The Andrews Government is not telling us but it looks like they’ve lost the taxpayer some $400 million in long term power purchasing contracts. Only a year ago they claimed they’d made a $285 million profit on those same contracts.
Last November, Victoria’s Auditor–General’s Office waved through 15-year contracts signed by the state’s Department of Environment, Land, Water and Planning for renewable energy. The contracts were on a “contract-for difference” basis, under which a price is agreed and the supplier pays the difference to the government if the spot price is higher, while the government pays the difference to the supplier if it is lower.
The government contracted for 928 MW, (nominally similar to the Loy Yang B coal station but actually only about one third its output). The contracts’ price were said to be $53-57 per MWh, which if accurate is remarkably low given general agreement that such renewables need a price of $75 per MWh to be profitable.
The Victorian government has no unsupplied electricity load, so it would either have to sell the contracted supplies to a retailer or to have them permanently on offer in the spot market. The latter is the likely approach, though both have dreadful financial consequences in the current electricity market.
Selling the supplies as they become available on the spot market, would entail a discount on the current state average $51 per MWh spot price of $13 for solar and $11 for wind. This discount stems from these renewable sources being not only unreliable but also oversupplied because of the time of day they are generated. Prices received by different energy sources are shown below.
VAGO reported that four of the six of the contracts, covering 660 MW, had an estimated value of $285 million. This meant that civil servants had outsmarted private entrepreneurs in business decisions but VAGO also warned that the value would fall by $122 million if the price fell by 10 per cent.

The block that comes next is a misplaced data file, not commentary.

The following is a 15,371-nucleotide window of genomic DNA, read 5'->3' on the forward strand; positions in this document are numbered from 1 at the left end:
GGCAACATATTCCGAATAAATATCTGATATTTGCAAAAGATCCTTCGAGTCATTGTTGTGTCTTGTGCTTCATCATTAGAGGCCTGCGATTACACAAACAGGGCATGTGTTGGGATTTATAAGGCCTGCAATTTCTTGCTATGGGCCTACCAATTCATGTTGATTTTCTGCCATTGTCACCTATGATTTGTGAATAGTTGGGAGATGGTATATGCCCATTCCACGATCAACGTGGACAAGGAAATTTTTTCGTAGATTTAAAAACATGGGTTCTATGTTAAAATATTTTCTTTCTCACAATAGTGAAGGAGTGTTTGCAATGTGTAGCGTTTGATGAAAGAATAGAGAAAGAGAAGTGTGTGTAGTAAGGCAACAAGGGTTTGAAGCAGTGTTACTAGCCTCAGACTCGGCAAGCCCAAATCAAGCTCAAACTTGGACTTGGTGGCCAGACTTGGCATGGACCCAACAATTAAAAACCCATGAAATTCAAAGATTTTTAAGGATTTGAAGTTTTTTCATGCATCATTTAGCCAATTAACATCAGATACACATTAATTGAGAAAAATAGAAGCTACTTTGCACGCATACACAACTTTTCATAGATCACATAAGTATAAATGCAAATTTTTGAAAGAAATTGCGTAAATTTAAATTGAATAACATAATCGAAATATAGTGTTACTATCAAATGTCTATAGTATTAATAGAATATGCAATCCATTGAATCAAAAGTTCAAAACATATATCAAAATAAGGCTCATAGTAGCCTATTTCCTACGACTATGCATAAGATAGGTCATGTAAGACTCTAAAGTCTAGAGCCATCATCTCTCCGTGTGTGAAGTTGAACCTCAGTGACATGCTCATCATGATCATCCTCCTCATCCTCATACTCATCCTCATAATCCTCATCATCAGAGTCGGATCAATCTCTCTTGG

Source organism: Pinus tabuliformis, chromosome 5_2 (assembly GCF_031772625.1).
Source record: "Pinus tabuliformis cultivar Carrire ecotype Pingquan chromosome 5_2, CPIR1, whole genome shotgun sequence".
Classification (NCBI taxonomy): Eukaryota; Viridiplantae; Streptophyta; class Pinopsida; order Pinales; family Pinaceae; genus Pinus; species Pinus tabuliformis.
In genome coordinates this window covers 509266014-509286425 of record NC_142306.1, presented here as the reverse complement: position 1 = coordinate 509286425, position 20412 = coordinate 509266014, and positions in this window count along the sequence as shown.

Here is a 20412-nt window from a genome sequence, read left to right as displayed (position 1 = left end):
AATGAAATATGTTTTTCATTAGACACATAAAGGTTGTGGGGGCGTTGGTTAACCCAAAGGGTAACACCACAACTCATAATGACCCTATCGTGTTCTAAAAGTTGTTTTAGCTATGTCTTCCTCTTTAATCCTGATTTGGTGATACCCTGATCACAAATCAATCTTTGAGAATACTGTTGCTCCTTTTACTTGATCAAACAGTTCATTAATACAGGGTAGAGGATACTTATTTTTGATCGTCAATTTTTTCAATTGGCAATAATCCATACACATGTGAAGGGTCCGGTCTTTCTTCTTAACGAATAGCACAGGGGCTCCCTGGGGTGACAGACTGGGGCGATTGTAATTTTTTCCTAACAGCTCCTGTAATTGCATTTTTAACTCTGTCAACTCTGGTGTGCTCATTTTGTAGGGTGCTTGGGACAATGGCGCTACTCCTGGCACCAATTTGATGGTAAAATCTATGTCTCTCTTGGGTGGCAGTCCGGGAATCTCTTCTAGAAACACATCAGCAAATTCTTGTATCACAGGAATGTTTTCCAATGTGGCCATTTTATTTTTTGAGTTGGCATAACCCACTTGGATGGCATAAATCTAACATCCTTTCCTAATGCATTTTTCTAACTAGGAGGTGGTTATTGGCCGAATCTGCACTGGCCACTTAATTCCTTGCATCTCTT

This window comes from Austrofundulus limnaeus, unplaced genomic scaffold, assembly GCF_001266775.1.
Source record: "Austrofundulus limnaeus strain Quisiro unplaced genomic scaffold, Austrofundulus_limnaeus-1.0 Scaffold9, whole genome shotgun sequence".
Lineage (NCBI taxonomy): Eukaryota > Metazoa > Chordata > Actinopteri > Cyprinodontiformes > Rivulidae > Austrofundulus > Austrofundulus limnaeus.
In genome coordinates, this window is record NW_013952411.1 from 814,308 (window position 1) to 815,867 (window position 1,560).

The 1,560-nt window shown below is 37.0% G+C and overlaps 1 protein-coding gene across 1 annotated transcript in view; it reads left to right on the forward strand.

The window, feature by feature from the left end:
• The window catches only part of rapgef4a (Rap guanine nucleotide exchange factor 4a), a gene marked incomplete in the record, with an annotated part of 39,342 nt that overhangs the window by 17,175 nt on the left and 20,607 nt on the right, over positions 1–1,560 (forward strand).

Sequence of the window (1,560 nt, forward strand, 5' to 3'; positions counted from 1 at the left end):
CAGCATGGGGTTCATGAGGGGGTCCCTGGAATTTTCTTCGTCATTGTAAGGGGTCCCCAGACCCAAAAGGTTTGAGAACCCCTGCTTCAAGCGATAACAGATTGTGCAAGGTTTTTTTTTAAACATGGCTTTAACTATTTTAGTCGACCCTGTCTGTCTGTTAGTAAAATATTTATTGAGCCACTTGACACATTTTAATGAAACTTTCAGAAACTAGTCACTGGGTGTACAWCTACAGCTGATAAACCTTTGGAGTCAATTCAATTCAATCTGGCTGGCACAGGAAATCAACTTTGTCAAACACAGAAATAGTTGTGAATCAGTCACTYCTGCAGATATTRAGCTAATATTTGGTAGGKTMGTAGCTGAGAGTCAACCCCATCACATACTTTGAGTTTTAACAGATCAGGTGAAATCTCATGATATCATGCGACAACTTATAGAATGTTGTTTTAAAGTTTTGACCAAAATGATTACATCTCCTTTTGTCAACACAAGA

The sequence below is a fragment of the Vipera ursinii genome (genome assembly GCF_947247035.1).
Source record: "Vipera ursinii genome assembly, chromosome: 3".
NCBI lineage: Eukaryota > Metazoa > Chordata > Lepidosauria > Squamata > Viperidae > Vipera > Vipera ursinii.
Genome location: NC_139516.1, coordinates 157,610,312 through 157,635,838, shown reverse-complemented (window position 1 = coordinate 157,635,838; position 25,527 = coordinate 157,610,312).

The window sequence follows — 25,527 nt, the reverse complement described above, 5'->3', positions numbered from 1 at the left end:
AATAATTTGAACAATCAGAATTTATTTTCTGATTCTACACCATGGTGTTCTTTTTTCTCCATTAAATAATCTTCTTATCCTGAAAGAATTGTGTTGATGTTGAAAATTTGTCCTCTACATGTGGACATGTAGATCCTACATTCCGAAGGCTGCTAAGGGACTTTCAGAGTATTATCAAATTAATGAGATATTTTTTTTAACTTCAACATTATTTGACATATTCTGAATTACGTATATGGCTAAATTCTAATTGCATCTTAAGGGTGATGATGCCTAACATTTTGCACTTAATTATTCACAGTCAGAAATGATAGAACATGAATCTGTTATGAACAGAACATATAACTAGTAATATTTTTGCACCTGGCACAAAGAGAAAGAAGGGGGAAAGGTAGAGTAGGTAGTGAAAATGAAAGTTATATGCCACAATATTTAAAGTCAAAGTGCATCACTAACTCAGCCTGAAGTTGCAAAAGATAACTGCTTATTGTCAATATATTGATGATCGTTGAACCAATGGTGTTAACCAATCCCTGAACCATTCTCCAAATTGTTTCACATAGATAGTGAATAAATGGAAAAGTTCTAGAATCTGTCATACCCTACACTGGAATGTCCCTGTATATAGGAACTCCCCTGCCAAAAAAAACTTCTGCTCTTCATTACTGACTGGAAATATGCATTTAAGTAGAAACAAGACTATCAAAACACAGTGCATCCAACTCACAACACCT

The contract value was estimated when the average spot price was $90 per MWh. Now the price is $40 per MWh for renewables.
So, the price has fallen by 55 per cent and arguably that brings a $671 million cost for the 660 MW in the contracts that VAGO examined. That means they now have a negative value of $386 million. This cost comes on top of the subsidy that consumers have to pay for wind/solar, which on the four contracts is $100 million a year.
VAGO was reticent in assessing the original contracts. Perhaps the office has been stung by criticism it previously received for adversely commenting on Andrews Government policies. The now-disgraced former head of the Department of Premier and Cabinet, Christopher Eccles, said in the context of an audit critical of the billion dollar cost of the Andrews Government’s East-West Link cancellation, “the public service’s credibility and influence with government would likely diminish if the public service repeatedly and explicitly recommended a course of action that is contrary to the government’s settled policy”. In other words, “pipe down on reporting waste from policies initiated by government”.
While Eccles, as a political operative, appears to have had little compunction about departing from public service neutrality and integrity, formerly embedded in the Westminster system of government. It would be regrettable if his approach has infected the entire Victorian bureaucracy and especially detrimental if it impeded the Auditor General’s guardianship of the public purse. Peter Frost, the now-retired previous acting head of VAGO, put it in a nutshell when he said, “holding government to account for the expenditure of public funds is the Auditor-General’s core role”.
The issue confirms how the bureaucracy is ill-incentivised to embark upon speculative contracts. It remains to be seen whether the Auditor-General will re-appraise those contracts in the light of their clear change in value.
That aside, the process demonstrates how ever-more creative measures have to be dreamed up by energy sector politicians and the activists who advise them in order to provide the subsidies necessary to feed the renewables machine. That process is inexorably undermining the energy industry and the nation’s competitiveness.
Alan Moran has authored chapters on Australian energy in five international compendiums as well as the energy chapter in the recently released “Keeping Australia Right”. His latest book is “Climate Change: Treaties and Policies in the Trump Era”.
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